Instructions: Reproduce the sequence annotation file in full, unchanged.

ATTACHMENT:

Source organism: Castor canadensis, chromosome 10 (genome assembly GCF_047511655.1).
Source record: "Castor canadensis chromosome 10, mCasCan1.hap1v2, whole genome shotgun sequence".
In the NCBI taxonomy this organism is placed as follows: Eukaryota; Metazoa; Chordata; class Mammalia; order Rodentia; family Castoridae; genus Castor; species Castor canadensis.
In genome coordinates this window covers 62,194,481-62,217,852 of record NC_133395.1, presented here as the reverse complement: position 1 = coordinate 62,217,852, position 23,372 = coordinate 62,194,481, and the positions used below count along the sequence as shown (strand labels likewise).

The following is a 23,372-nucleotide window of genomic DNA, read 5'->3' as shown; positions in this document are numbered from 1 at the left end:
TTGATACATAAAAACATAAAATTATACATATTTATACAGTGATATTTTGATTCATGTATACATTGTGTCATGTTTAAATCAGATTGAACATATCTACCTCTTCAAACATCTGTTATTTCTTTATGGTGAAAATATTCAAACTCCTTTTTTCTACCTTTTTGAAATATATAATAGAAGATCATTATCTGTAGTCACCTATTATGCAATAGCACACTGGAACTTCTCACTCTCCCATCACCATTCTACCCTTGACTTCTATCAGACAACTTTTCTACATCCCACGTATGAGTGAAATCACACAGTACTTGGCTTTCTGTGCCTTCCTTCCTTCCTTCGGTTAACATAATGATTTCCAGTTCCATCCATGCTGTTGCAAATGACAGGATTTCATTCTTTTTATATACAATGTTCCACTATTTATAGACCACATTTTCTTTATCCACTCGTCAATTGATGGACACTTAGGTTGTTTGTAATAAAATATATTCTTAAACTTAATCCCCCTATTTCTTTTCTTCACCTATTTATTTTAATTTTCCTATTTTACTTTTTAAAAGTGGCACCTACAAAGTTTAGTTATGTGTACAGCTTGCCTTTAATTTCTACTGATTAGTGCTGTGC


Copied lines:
Source organism: Castor canadensis, chromosome 10 (genome assembly GCF_047511655.1).
Source record: "Castor canadensis chromosome 10, mCasCan1.hap1v2, whole genome shotgun sequence".
In the NCBI taxonomy this organism is placed as follows: Eukaryota; Metazoa; Chordata; class Mammalia; order Rodentia; family Castoridae; genus Castor; species Castor canadensis.
In genome coordinates this window covers 62,194,481-62,217,852 of record NC_133395.1, presented here as the reverse complement: position 1 = coordinate 62,217,852, position 23,372 = coordinate 62,194,481, and the positions used below count along the sequence as shown (strand labels likewise).

The following is a 23,372-nucleotide window of genomic DNA, read 5'->3' as shown; positions in this document are numbered from 1 at the left end:
TTGATACATAAAAACATAAAATTATACATATTTATACAGTGATATTTTGATTCATGTATACATTGTGTCATGTTTAAATCAGATTGAACATATCTACCTCTTCAAACATCTGTTATTTCTTTATGGTGAAAATATTCAAACTCCTTTTTTCTACCTTTTTGAAATATATAATAGAAGATCATTATCTGTAGTCACCTATTATGCAATAGCACACTGGAACTTCTCACTCTCCCATCACCATTCTACCCTTGACTTCTATCAGACAACTTTTCTACATCCCACGTATGAGTGAAATCACACAGTACTTGGCTTTCTGTGCCTTCCTTCCTTCCTTCGGTTAACATAATGATTTCCAGTTCCATCCATGCTGTTGCAAATGACAGGATTTCATTCTTTTTATATACAATGTTCCACTATTTATAGACCACATTTTCTTTATCCACTCGTCAATTGATGGACACTTAGGTTGTTTGTAATAAAATATATTCTTAAACTTAATCCCCCTATTTCTTTTCTTCACCTATTTATTTTAATTTTCCTATTTTACTTTTTAAAAGTGGCACCTACAAAGTTTAGTTATGTGTACAGCTTGCCTTTAATTTCTACTGATTAGTGCTGTGC